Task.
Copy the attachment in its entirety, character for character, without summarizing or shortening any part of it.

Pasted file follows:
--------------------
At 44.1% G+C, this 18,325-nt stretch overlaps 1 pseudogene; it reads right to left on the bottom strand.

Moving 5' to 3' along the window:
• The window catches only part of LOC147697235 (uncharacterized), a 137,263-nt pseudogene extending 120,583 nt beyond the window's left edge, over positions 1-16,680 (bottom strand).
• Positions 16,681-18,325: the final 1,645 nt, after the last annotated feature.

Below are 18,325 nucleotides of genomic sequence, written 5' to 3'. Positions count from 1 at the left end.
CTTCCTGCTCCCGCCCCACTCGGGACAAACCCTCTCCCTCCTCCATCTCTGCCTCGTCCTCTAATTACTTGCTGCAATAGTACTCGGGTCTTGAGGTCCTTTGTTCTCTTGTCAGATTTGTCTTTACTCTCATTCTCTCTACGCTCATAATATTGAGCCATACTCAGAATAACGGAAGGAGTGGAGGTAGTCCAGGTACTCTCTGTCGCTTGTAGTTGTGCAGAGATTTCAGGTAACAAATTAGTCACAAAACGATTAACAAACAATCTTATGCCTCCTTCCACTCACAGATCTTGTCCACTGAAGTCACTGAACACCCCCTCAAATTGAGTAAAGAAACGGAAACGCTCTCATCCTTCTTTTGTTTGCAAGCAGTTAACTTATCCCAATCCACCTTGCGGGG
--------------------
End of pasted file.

At 44.1% G+C, this 18,325-nt stretch overlaps 1 pseudogene; it reads right to left on the bottom strand.

Moving 5' to 3' along the window:
• The window catches only part of LOC147697235 (uncharacterized), a 137,263-nt pseudogene extending 120,583 nt beyond the window's left edge, over positions 1-16,680 (bottom strand).
• Positions 16,681-18,325: the final 1,645 nt, after the last annotated feature.

Below are 18,325 nucleotides of genomic sequence, written 5' to 3'. Positions count from 1 at the left end.
CTTCCTGCTCCCGCCCCACTCGGGACAAACCCTCTCCCTCCTCCATCTCTGCCTCGTCCTCTAATTACTTGCTGCAATAGTACTCGGGTCTTGAGGTCCTTTGTTCTCTTGTCAGATTTGTCTTTACTCTCATTCTCTCTACGCTCATAATATTGAGCCATACTCAGAATAACGGAAGGAGTGGAGGTAGTCCAGGTACTCTCTGTCGCTTGTAGTTGTGCAGAGATTTCAGGTAACAAATTAGTCACAAAACGATTAACAAACAATCTTATGCCTCCTTCCACTCACAGATCTTGTCCACTGAAGTCACTGAACACCCCCTCAAATTGAGTAAAGAAACGGAAACGCTCTCATCCTTCTTTTGTTTGCAAGCAGTTAACTTATCCCAATCCACCTTGCGGGG